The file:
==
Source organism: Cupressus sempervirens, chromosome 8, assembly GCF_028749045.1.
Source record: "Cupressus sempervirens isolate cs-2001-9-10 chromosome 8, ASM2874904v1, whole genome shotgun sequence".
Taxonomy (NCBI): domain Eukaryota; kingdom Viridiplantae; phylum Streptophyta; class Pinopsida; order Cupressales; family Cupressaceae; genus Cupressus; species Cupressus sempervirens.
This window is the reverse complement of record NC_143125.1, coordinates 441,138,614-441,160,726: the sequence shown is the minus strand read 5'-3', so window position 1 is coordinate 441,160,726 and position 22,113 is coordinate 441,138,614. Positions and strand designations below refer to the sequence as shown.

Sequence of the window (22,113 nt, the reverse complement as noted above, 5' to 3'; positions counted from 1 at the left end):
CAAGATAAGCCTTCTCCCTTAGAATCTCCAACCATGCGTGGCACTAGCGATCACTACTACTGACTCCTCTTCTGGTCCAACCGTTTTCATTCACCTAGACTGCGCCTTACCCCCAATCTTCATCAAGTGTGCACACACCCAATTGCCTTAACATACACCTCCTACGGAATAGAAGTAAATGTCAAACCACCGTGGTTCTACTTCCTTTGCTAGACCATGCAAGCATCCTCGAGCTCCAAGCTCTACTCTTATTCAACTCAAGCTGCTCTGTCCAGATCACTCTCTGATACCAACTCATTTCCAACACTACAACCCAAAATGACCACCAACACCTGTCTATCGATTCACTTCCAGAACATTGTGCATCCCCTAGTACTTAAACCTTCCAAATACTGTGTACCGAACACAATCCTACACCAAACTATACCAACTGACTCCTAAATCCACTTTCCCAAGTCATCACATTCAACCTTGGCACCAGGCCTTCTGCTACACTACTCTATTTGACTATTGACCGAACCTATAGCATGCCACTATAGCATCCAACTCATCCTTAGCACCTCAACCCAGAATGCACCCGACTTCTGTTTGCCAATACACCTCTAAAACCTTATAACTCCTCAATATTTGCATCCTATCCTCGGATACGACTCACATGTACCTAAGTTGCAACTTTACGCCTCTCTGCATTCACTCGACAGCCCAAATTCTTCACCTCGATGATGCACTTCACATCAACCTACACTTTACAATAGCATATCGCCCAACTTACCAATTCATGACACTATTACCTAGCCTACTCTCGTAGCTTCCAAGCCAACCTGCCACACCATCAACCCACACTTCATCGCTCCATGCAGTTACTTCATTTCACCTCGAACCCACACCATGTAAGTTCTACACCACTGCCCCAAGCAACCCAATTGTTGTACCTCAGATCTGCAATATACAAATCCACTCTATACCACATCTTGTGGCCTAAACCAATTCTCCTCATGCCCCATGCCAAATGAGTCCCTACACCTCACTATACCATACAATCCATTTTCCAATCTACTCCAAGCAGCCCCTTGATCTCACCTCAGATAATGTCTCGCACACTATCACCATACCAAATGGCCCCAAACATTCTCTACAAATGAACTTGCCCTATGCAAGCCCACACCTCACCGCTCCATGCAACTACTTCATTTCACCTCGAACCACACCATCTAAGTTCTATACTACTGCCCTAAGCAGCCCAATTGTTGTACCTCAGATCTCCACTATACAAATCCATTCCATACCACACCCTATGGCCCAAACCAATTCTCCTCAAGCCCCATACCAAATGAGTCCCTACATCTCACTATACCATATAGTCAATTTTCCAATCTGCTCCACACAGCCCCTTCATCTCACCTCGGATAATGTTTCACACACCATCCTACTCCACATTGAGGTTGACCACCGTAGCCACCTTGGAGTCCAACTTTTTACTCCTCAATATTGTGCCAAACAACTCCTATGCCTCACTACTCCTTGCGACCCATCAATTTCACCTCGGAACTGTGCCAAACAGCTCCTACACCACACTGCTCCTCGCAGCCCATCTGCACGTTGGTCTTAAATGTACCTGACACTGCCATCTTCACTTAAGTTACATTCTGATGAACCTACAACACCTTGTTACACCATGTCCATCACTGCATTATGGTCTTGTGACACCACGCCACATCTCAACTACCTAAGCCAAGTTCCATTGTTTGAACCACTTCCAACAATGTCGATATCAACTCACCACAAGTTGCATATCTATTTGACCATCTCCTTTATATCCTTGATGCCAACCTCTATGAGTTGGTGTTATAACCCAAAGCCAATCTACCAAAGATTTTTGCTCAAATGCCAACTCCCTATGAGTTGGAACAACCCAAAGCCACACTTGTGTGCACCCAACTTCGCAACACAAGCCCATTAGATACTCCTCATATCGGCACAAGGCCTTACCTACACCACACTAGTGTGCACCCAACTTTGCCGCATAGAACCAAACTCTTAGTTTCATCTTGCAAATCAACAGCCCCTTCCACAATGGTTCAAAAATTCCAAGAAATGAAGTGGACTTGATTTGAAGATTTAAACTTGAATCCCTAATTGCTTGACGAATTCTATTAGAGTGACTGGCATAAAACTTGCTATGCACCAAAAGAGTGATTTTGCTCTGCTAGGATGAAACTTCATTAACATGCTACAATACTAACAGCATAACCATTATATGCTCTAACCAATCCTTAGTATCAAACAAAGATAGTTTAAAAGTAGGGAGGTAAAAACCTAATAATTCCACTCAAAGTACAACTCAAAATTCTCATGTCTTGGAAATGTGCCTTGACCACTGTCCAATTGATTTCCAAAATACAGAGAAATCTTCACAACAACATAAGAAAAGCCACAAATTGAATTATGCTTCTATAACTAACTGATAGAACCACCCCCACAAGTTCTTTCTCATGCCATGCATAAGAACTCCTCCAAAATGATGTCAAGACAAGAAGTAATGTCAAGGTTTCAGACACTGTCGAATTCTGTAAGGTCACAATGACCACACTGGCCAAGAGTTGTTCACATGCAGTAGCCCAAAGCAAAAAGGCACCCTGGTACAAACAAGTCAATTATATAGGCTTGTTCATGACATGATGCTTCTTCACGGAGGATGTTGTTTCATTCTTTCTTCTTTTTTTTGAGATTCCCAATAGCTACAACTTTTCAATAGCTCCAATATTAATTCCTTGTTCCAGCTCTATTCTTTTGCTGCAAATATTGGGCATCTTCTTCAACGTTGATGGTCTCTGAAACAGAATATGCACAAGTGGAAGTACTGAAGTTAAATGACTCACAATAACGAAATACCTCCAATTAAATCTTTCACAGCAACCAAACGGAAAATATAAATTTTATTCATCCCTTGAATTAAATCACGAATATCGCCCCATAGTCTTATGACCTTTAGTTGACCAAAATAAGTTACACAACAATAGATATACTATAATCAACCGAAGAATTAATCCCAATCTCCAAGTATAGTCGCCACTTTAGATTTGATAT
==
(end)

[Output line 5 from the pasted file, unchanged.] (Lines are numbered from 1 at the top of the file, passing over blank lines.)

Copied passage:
Sequence of the window (22,113 nt, the reverse complement as noted above, 5' to 3'; positions counted from 1 at the left end):